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Lo-budget Filmmaking

Many actors get involved with lo-budget or student productions to get material for their reels. This can be a great idea if the people you are working with know what they are doing, but it could just as easily turn out to be a waste of your valuable time and energy if they don’t. Shooting any film is hard physical work and requires efficient administration and scheduling if the director is every going to achieve his/her artistic vision. An excellent way of finding out what any lo-budget producer is up against is to read ‘From Reel to Deal’ by Dov S-S Simens. The cheesy title belies a straightforward step by step practical guide to making a first feature film on any budget, which the likes of Quentin Tarantino, Guy Ritchie and Baz Luhrmann used to make theirs.


The only way an actor can decide whether or not to get involved in a production is by reading the script. If the script is great, then there’s good chance the production will be great as well. But if it’s not on the page, it will never be on the screen, and if the script doesn’t offer you anything as an actor, you’d be best advised to pass. Hitchcock said that the three most important things about a movie are “The Script. The Script. The Script!” And Dov Simens confirms that, even with a lo-budget production, you first need to get the great script. Because writing a production-ready screenplay is very difficult indeed, this is much easier said than done.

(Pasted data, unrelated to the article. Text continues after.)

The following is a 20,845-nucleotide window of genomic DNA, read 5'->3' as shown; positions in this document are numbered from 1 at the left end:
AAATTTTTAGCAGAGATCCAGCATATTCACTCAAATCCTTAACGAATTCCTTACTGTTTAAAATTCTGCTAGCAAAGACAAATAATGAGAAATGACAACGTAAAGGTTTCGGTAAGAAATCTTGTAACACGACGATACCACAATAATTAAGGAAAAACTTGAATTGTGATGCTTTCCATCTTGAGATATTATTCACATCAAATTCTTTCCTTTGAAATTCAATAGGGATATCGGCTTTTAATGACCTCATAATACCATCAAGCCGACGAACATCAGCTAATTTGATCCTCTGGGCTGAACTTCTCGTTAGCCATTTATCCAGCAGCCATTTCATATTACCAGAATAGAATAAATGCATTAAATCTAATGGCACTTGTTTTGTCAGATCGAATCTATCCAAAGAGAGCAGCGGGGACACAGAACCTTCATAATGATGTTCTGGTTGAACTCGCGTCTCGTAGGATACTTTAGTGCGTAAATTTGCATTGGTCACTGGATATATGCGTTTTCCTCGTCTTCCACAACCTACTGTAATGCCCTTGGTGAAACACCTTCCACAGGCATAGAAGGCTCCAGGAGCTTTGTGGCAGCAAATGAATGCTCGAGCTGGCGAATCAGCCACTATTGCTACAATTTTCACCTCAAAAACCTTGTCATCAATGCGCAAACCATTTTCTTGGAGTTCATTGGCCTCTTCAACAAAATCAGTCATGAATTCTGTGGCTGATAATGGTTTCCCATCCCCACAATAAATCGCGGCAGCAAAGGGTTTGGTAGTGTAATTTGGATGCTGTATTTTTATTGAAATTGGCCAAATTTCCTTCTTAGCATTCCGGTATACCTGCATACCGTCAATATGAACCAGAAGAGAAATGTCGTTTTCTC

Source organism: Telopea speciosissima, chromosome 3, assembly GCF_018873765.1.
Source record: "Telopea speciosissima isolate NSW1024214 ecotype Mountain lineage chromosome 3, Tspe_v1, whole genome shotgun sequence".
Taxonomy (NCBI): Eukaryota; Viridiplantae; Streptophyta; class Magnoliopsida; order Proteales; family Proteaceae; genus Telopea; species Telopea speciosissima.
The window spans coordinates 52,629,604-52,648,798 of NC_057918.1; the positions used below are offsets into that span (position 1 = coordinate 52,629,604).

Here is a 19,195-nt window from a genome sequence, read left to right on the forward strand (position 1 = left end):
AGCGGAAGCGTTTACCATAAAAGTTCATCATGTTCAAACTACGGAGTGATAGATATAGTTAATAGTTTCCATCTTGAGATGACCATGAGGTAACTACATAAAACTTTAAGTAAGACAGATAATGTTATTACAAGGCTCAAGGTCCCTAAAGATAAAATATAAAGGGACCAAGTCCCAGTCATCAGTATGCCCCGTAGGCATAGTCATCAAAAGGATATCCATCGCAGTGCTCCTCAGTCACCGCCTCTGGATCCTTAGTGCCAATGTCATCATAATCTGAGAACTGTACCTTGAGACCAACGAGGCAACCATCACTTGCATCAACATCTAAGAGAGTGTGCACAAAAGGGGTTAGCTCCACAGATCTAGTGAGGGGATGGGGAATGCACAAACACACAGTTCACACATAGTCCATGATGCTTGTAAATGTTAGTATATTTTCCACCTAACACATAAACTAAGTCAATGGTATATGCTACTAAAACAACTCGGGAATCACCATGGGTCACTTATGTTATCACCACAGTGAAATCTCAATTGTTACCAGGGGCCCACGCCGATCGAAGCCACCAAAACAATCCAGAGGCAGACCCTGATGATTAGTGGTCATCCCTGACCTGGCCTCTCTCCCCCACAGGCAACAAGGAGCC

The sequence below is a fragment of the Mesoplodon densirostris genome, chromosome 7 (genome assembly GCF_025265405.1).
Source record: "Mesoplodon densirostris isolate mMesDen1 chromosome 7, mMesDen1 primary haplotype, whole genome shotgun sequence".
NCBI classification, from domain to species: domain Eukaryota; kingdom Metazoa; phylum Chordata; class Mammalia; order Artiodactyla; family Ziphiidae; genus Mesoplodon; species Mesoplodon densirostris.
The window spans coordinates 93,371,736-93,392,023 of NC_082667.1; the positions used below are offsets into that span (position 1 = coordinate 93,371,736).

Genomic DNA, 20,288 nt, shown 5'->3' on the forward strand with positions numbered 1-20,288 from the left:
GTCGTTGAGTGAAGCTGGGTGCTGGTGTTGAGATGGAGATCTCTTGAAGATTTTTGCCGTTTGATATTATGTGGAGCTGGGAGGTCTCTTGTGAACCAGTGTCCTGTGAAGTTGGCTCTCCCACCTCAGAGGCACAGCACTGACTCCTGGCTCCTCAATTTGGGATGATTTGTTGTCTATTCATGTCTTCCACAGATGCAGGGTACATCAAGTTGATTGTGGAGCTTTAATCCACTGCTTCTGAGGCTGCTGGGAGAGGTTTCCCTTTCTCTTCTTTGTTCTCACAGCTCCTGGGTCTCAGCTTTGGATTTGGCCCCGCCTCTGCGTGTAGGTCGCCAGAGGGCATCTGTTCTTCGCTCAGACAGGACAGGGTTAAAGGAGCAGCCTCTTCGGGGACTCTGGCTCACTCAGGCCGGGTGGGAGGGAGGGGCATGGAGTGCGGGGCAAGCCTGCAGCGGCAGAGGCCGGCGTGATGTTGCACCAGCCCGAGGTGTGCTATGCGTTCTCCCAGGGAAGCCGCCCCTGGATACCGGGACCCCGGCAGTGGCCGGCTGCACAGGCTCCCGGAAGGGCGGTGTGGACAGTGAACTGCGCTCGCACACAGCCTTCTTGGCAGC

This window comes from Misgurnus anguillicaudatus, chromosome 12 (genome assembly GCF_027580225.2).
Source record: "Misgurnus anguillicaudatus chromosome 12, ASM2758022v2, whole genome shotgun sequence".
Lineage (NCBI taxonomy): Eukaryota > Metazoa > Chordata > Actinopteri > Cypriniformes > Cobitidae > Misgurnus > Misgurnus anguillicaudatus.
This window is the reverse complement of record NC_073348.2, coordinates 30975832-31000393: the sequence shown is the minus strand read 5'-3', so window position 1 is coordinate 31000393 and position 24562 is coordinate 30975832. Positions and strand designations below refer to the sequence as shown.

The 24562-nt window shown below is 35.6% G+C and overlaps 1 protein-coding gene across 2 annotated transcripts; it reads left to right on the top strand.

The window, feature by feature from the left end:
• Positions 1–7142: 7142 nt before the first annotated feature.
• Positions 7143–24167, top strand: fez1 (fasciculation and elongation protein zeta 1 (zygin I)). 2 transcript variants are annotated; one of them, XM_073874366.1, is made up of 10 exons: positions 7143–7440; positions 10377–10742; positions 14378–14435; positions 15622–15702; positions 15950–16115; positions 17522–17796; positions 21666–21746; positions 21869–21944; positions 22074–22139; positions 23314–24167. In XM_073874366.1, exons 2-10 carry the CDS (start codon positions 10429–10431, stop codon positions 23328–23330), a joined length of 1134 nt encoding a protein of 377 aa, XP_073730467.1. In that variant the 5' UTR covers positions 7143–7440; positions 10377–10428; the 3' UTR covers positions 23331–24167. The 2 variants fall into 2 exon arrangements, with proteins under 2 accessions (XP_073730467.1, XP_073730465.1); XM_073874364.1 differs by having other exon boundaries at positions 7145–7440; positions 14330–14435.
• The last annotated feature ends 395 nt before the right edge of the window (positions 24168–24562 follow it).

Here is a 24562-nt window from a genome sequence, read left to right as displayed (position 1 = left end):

Actors should read produced screenplays as part of their education, in order to teach themselves what good writing is. Remember screenplays are always by definition new writing and very often need to go through numerous drafts before they are good enough to be green lit for production. In the lo-budget world, scripts are not always fully developed and the right feedback at the right time could well transform a pedestrian script into a great one. Therefore, actors need to familiarise themselves with the basics of story structure so that you can see not only what might be wrong with a script but also the best way to put it right.